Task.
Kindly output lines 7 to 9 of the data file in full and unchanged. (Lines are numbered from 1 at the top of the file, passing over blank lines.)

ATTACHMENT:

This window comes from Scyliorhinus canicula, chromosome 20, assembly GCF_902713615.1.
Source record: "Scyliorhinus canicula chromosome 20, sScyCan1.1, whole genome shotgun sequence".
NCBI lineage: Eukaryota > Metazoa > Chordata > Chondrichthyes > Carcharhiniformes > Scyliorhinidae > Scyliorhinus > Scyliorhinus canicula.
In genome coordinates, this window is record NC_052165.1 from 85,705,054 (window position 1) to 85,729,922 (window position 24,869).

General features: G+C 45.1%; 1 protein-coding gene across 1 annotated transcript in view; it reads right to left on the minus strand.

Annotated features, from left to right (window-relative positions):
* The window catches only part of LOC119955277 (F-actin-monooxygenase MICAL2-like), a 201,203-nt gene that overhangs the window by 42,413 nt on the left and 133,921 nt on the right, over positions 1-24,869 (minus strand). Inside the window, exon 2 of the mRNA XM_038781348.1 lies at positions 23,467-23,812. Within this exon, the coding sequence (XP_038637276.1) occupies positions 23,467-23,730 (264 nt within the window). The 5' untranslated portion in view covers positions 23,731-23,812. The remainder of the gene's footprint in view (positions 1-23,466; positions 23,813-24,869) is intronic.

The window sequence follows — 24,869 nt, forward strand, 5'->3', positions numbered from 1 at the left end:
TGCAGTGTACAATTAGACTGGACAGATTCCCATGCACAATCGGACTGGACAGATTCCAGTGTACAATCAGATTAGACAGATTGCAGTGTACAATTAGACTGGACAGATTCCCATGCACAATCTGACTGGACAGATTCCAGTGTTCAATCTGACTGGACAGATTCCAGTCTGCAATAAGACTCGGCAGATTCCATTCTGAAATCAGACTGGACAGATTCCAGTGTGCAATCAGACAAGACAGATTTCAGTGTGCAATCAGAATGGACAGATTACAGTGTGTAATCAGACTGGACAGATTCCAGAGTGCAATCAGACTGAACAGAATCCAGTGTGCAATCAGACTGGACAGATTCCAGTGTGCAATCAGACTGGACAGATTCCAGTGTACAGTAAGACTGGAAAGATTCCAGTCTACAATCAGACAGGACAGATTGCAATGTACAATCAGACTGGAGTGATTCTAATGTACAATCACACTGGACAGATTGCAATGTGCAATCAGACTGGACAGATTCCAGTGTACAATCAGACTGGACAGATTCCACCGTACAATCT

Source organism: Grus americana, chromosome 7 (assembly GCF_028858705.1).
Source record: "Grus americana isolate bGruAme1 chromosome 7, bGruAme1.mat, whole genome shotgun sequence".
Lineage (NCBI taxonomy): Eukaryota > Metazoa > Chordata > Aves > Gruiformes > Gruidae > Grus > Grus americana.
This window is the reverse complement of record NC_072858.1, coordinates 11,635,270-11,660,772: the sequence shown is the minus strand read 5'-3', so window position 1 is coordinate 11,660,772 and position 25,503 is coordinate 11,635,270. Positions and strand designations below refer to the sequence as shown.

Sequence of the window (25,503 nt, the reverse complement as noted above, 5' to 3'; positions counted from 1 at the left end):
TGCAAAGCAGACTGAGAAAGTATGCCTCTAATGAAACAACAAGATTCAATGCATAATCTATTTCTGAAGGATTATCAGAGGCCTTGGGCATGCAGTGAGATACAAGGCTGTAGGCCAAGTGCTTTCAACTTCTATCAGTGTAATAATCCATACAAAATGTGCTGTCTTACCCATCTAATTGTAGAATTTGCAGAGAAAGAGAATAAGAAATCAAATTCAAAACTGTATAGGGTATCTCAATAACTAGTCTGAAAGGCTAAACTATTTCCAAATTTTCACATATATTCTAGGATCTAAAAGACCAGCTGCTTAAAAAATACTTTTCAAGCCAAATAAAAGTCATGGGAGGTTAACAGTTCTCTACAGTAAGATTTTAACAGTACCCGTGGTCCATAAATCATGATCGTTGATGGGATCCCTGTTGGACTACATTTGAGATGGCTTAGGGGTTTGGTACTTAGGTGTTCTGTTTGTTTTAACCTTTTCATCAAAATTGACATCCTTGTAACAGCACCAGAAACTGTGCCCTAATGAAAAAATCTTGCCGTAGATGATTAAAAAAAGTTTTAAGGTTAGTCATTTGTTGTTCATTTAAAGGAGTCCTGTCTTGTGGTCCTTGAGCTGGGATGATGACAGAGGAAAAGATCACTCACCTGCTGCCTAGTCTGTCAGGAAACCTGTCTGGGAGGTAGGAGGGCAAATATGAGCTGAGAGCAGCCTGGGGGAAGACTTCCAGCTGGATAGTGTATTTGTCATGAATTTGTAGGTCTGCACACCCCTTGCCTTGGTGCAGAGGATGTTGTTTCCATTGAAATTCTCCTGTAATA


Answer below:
* The window catches only part of LOC119955277 (F-actin-monooxygenase MICAL2-like), a 201,203-nt gene that overhangs the window by 42,413 nt on the left and 133,921 nt on the right, over positions 1-24,869 (minus strand). Inside the window, exon 2 of the mRNA XM_038781348.1 lies at positions 23,467-23,812. Within this exon, the coding sequence (XP_038637276.1) occupies positions 23,467-23,730 (264 nt within the window). The 5' untranslated portion in view covers positions 23,731-23,812. The remainder of the gene's footprint in view (positions 1-23,466; positions 23,813-24,869) is intronic.

The window sequence follows — 24,869 nt, forward strand, 5'->3', positions numbered from 1 at the left end:
TGCAGTGTACAATTAGACTGGACAGATTCCCATGCACAATCGGACTGGACAGATTCCAGTGTACAATCAGATTAGACAGATTGCAGTGTACAATTAGACTGGACAGATTCCCATGCACAATCTGACTGGACAGATTCCAGTGTTCAATCTGACTGGACAGATTCCAGTCTGCAATAAGACTCGGCAGATTCCATTCTGAAATCAGACTGGACAGATTCCAGTGTGCAATCAGACAAGACAGATTTCAGTGTGCAATCAGAATGGACAGATTACAGTGTGTAATCAGACTGGACAGATTCCAGAGTGCAATCAGACTGAACAGAATCCAGTGTGCAATCAGACTGGACAGATTCCAGTGTGCAATCAGACTGGACAGATTCCAGTGTACAGTAAGACTGGAAAGATTCCAGTCTACAATCAGACAGGACAGATTGCAATGTACAATCAGACTGGAGTGATTCTAATGTACAATCACACTGGACAGATTGCAATGTGCAATCAGACTGGACAGATTCCAGTGTACAATCAGACTGGACAGATTCCACCGTACAATCT